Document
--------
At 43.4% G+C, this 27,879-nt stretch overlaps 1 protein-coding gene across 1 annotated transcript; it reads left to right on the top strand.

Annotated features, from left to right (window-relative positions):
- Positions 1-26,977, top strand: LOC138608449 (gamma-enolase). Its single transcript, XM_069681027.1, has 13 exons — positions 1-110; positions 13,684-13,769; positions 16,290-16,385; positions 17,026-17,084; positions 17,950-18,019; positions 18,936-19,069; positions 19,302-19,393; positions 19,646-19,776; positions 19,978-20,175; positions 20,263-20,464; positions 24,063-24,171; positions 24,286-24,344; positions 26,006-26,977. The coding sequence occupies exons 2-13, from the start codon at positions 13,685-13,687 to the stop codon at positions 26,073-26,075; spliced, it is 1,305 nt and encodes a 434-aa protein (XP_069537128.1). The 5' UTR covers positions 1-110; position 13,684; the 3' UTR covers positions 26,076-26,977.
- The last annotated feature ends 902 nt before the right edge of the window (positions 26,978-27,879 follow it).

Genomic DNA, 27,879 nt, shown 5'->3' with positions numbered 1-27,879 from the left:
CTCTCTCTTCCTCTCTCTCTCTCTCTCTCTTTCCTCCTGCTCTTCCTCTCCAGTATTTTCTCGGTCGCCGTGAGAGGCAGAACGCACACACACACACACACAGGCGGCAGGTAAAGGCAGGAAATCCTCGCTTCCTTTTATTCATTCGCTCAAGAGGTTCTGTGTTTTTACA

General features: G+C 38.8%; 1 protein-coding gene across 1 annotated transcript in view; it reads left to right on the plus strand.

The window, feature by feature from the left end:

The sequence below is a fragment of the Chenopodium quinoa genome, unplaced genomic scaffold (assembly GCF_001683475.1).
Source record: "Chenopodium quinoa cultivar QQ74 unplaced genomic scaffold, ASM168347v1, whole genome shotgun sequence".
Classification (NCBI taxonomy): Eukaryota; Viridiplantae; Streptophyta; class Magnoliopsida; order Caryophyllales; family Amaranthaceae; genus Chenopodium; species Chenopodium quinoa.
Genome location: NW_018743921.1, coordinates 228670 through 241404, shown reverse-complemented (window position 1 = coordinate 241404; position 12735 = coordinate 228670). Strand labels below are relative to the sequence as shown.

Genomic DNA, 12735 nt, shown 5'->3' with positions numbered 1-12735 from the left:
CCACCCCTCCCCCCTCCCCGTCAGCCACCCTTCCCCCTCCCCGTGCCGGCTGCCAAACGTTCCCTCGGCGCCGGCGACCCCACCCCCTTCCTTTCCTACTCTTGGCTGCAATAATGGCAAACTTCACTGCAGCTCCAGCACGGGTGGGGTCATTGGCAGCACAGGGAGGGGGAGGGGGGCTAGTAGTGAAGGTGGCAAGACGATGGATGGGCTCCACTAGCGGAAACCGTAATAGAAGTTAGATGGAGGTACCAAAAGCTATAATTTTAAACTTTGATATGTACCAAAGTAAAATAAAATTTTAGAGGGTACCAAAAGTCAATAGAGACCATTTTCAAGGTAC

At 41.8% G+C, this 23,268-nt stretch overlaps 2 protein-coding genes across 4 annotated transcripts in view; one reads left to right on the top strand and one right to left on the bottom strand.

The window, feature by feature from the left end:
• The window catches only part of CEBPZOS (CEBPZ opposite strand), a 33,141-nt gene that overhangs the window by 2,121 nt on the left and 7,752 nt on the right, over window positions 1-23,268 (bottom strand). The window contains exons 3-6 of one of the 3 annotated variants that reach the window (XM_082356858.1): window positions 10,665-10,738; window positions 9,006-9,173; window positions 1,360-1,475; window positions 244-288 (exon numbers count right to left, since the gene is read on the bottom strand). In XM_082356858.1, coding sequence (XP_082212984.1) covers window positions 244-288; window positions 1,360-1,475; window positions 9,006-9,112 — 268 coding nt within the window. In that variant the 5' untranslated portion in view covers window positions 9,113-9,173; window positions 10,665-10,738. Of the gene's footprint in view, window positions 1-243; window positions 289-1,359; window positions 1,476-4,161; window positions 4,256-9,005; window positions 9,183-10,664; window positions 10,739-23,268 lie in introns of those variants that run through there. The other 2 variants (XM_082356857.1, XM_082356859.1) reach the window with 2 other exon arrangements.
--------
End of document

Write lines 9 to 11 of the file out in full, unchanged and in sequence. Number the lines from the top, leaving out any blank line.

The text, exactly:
The sequence below is a fragment of the Chenopodium quinoa genome, unplaced genomic scaffold (assembly GCF_001683475.1).
Source record: "Chenopodium quinoa cultivar QQ74 unplaced genomic scaffold, ASM168347v1, whole genome shotgun sequence".
Classification (NCBI taxonomy): Eukaryota; Viridiplantae; Streptophyta; class Magnoliopsida; order Caryophyllales; family Amaranthaceae; genus Chenopodium; species Chenopodium quinoa.